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March 14, 2021
Recent research from a software company studied the data of hundreds of thousands of their users.
They analyzed millions projects and tasks, and learned when people are the most likely to be productive. Here are a few data points.
Monday is our most productive day of the week.
Friday is our least.
October is our most productive month of the year.
January is our least.
Fall is the most productive season.
Winter is the least.
Eleven in the morning is when the highest percentage of tasks are complete. Getting stuff done after lunch is an uphill battle.
To what degree do these statistics match up with your own productivity patterns? Is that an accurate description of your work routine?
Personally, this research has zero resonance for me. Hours of the day, days of the week, months of the year, seasons of the calendar, who cares? None of that impacts my ability to do what needs to be done.
Sure, there are basic mathematical variables like going out to lunch and taking time off for vacation that skew the averages. But when you have a robust personal creativity management system, the clock and the calendar can’t control you.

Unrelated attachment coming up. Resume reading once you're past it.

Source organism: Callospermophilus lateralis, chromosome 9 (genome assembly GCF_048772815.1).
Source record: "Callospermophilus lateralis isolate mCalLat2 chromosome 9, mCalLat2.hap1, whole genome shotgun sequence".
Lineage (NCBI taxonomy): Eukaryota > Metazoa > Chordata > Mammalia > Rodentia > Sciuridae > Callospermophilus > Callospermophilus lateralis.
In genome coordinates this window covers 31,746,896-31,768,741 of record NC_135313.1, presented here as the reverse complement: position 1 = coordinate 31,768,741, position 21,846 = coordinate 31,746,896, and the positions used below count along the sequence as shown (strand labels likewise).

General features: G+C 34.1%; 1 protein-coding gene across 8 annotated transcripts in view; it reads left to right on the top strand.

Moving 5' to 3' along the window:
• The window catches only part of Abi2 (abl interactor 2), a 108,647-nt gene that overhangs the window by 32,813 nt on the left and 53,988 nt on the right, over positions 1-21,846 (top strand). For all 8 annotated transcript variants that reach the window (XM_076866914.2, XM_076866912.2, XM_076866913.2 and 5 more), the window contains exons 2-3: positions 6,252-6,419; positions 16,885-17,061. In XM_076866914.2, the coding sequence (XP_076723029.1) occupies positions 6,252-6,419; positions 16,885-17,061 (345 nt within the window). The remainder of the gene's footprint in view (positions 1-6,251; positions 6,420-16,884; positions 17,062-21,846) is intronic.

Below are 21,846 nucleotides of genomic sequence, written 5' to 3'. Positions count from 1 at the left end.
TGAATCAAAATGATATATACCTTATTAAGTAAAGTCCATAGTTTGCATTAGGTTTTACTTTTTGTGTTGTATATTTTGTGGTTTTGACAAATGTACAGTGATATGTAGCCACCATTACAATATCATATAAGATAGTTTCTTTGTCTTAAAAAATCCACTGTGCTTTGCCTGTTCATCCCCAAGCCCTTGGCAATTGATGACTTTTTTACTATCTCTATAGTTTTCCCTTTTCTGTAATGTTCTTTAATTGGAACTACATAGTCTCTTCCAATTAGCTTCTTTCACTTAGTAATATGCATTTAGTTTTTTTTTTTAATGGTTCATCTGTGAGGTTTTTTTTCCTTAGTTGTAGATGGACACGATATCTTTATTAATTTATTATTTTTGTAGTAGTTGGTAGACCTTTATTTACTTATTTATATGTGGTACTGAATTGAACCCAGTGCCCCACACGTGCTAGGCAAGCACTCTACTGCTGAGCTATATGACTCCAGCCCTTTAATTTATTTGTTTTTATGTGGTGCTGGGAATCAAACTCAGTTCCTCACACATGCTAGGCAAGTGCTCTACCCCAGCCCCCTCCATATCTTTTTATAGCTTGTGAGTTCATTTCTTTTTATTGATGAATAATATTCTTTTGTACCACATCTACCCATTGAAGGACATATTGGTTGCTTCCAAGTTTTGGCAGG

Because your locus of control is internal. There may be temporal forces attempting to befall you from an outside agency, but that doesn’t change the fact that you have work to do.
There are many tools to help reinforce this mindset.
One of them is called domestic oil, which involves reducing your dependency on optimal and external creative circumstances to thrive. It takes time to master this skill, but any creative professional can learn to become less superstitious and more agnostic in their process.
Like the writer who unexpectedly has to travel out of town for a week to handle a family commitment. Just because they don’t have their favorite desk chair doesn’t mean they can’t carve out time to work each day during the trip.
Or the composer whose bandmates take the winter off so they can work on other projects. Just because he doesn’t have his collaborators doesn’t mean he can’t work on some new material in the quiet of his home studio.
What about the illustrator whose digital tablet shatters on her first day at a new job. Just because he can’t draw on his precious device doesn’t mean he can’t ask the office manager for some pen and paper to work analog until he buys a new one.
If you’re prolific, your work doesn’t come to a halt because of some external force. You learn to reduce your dependence on foreign oil, grow more flexible and less rigid with your preferences and raise your ability to thrive in any work environment.
No excuses. Doesn’t matter what time of the day, day of the week, month of the year or season on the calendar it is.
Creators create, always.
When turbulence happens, how will you figure out which opportunities to exploit in the service of your goals?